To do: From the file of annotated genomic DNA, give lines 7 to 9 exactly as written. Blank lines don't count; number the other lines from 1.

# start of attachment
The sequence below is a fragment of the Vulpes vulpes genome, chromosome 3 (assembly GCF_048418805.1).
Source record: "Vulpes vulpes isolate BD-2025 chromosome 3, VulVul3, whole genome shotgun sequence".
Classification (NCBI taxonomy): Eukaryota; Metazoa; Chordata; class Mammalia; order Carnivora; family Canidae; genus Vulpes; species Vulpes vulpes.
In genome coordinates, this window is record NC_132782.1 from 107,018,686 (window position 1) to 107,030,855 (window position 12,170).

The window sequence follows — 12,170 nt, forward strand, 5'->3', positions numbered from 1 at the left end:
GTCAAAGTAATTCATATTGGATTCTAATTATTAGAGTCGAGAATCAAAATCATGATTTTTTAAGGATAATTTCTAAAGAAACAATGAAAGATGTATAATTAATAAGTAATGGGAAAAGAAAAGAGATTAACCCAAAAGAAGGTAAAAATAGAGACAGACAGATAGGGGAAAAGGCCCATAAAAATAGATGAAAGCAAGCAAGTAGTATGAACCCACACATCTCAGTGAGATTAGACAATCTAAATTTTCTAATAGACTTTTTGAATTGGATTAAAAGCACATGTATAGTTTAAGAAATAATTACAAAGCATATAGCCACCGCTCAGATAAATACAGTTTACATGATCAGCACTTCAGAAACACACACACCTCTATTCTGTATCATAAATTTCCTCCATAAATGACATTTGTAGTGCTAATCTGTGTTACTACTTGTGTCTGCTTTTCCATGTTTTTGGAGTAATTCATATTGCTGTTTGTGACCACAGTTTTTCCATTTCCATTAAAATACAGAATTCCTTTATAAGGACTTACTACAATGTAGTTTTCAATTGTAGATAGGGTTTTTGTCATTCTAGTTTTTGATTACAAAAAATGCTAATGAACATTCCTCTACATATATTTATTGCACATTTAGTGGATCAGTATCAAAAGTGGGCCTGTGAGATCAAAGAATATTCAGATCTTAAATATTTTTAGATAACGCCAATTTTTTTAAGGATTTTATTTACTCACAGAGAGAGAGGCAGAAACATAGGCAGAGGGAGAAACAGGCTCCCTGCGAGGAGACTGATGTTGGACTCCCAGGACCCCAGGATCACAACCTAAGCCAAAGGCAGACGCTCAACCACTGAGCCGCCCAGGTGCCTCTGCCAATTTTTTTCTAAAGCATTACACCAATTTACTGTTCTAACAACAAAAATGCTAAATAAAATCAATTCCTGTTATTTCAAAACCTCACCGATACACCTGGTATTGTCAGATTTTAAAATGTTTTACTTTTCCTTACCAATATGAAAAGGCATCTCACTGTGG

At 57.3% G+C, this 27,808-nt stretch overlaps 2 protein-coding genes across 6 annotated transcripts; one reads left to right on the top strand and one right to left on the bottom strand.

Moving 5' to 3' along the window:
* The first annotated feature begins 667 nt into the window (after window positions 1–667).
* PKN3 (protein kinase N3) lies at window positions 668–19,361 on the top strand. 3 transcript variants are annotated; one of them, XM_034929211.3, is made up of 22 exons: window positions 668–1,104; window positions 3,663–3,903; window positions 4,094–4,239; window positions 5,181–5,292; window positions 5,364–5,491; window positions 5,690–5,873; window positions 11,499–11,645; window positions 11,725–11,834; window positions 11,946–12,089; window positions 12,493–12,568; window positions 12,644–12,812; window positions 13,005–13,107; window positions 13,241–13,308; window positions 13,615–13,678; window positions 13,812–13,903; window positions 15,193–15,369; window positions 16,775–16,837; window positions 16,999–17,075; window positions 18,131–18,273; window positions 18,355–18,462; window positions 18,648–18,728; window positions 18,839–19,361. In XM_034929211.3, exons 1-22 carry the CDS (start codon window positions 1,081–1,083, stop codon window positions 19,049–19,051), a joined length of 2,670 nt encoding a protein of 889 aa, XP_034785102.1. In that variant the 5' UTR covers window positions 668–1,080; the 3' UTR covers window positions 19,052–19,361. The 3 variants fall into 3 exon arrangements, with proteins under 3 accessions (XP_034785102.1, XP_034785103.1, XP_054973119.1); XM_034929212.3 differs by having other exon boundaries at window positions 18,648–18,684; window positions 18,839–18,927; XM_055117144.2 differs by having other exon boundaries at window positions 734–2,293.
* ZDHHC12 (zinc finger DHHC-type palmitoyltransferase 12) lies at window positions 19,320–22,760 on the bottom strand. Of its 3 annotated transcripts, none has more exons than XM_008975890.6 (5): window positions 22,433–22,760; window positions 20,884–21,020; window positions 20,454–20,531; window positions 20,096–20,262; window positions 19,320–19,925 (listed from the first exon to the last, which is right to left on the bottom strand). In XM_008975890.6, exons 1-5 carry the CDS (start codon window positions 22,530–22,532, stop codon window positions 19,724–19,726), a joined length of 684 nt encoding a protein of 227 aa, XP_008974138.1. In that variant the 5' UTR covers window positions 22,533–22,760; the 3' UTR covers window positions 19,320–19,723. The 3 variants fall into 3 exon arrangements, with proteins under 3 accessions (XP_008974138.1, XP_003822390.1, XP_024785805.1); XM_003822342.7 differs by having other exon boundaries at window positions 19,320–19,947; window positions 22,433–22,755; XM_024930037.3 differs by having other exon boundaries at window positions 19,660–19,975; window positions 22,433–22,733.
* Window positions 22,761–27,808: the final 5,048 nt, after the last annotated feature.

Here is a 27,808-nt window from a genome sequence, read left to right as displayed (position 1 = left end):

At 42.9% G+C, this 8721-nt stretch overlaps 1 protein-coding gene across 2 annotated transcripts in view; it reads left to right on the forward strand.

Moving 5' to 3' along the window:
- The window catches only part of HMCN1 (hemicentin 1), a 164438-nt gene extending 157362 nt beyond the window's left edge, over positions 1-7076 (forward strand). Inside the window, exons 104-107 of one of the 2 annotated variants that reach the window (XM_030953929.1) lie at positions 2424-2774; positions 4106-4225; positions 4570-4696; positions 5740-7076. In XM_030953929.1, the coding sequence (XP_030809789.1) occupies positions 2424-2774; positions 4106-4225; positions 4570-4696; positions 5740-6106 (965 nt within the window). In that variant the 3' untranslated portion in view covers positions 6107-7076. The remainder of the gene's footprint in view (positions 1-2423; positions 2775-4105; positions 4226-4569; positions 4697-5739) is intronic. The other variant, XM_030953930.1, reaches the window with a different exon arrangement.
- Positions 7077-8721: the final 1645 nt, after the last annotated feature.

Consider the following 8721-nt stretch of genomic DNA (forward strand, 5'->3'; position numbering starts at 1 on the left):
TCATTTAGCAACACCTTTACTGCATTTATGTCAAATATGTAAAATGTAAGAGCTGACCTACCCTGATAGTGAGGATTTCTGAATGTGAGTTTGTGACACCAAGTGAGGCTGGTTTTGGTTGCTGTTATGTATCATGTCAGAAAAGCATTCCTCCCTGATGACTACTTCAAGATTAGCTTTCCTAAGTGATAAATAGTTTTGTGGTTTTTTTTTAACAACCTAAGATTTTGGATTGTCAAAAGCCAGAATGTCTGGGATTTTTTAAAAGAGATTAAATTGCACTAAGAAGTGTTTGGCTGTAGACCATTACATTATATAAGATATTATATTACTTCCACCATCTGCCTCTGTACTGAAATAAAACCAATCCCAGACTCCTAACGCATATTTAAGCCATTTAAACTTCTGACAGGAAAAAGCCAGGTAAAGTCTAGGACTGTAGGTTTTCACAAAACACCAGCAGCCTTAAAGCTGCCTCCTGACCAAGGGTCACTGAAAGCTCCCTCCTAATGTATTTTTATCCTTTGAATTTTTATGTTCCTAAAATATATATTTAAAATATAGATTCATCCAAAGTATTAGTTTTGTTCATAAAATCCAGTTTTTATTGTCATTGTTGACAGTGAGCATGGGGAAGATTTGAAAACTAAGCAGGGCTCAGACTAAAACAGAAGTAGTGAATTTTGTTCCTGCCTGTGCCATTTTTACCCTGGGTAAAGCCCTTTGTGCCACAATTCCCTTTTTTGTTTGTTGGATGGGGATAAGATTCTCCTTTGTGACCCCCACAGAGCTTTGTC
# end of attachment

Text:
At 57.3% G+C, this 27,808-nt stretch overlaps 2 protein-coding genes across 6 annotated transcripts; one reads left to right on the top strand and one right to left on the bottom strand.

Moving 5' to 3' along the window:
* The first annotated feature begins 667 nt into the window (after window positions 1–667).